Making Nanosheets at Room Temperature

Making Nanosheets at Room Temperature


Bismuth telluride (Bi2Te3) is a thermoelectric material and a topological insulator (i.e., its surface conducts electricity, but the bulk is an insulator). It could have applications, for example, in refrigeration or quantum computing. Its properties can be tuned by nanostructuring the compound. Bismuth telluride nanosheets, for example, can be created by splitting the layered material mechanically or by growing them using chemical vapor deposition (CVD). However, the controlled synthesis of nanosheets with uniform size and thickness is still challenging.

Cecilia Mattevi, Imperial College London, UK, and colleagues have developed a controlled synthesis of Bi2Te3 nanosheets at temperatures down to room temperature. The team combined bismuth oleate and trioctylphosphine telluride in solution at different temperatures and used centrifugation to separate the resulting nanosheets from the reaction mixture. Transmission electron microscopy (TEM), X-ray diffraction (XRD), and Raman spectroscopy were used to characterize the products.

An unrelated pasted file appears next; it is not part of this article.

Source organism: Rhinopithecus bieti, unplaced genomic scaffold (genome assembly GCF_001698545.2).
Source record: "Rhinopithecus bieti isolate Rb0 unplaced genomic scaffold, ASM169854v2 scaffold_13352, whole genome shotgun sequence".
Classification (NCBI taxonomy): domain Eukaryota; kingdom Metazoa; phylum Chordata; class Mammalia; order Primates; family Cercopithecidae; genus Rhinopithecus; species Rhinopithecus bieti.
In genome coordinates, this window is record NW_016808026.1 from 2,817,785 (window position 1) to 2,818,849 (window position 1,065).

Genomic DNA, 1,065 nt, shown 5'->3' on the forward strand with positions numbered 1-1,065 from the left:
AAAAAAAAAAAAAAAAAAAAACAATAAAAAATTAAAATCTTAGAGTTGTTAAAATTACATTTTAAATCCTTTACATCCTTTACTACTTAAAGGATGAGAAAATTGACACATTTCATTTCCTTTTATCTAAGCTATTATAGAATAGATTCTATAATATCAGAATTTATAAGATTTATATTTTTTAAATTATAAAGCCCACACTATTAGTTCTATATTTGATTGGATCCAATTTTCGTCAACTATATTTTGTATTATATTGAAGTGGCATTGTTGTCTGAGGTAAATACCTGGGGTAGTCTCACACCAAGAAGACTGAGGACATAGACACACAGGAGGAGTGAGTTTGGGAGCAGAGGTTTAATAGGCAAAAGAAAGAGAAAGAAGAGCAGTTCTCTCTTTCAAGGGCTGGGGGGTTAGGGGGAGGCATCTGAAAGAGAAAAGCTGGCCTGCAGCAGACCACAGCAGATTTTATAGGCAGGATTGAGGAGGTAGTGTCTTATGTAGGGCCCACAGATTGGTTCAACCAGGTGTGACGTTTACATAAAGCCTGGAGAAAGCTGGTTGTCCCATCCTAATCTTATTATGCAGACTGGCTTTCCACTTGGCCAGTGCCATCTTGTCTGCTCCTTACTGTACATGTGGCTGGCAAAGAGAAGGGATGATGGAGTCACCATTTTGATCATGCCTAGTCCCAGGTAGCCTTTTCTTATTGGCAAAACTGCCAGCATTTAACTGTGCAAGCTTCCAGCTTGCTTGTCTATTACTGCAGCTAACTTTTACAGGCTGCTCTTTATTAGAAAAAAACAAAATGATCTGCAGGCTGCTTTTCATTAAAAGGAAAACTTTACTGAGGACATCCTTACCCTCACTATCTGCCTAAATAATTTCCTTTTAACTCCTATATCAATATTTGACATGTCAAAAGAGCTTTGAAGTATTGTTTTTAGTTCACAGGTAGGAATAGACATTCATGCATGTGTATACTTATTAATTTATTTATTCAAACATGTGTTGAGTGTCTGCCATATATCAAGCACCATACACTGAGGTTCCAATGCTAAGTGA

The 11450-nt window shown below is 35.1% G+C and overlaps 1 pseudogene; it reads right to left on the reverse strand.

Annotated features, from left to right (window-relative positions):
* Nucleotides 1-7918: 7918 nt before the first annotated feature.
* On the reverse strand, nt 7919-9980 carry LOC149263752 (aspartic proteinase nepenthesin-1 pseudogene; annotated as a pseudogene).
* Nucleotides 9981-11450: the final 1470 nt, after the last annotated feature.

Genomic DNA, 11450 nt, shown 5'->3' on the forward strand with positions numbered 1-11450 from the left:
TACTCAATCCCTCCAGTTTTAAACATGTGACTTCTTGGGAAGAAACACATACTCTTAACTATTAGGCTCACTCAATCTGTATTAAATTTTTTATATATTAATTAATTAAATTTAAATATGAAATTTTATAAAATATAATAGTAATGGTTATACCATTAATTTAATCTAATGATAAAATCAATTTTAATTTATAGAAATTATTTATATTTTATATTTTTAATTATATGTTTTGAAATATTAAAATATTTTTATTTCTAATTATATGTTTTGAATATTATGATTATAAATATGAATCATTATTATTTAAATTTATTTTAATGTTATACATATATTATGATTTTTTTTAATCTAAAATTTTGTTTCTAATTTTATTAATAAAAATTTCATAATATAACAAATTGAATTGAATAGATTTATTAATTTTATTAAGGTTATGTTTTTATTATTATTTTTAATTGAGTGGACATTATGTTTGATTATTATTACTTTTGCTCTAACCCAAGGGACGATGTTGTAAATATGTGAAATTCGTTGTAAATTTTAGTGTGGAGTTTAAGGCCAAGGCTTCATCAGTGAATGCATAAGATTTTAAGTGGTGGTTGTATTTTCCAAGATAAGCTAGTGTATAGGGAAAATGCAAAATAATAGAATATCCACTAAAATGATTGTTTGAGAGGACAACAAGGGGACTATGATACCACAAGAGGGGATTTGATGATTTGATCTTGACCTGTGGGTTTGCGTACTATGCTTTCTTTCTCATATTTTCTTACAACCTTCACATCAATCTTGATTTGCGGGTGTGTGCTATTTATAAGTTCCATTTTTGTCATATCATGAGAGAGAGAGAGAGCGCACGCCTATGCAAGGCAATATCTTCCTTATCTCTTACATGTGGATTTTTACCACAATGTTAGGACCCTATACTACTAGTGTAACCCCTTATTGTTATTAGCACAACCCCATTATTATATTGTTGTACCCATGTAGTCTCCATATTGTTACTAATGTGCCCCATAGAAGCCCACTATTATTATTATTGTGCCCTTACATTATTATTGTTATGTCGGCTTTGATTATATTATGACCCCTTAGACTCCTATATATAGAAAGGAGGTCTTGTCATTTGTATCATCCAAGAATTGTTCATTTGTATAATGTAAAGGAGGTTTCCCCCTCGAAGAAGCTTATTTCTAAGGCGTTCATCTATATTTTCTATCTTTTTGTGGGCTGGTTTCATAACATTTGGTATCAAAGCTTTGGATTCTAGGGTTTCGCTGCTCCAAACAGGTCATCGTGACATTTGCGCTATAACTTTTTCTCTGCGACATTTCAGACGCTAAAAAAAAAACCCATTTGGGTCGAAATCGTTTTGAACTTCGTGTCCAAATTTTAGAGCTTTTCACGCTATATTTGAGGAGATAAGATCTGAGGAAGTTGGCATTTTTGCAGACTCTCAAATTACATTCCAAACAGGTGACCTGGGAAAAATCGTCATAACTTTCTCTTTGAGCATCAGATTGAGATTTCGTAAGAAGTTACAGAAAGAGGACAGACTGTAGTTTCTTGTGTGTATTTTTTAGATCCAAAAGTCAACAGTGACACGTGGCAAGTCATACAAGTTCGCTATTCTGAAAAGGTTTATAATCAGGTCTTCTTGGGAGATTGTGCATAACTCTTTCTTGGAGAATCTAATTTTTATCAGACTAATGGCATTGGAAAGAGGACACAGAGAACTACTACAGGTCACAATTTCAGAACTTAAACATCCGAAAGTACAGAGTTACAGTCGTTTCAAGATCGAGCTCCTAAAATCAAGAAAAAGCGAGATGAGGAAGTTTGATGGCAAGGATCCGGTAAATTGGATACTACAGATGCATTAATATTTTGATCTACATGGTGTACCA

The nanosheets’ size and structure changes with the temperature: thin nanosheets with a size of 200 nm form at 20°C, while hexagonal shapes with sizes over 600 nm form at 170°C. The thickness of the sheets also increases with the reaction temperature, from 4 nm to 16 nm. According to the researchers, the different nanosheet morphologies should directly correlate with different electrical, thermal and optical properties, which allows the creation of suitable bismuth telluride structures for different applications.


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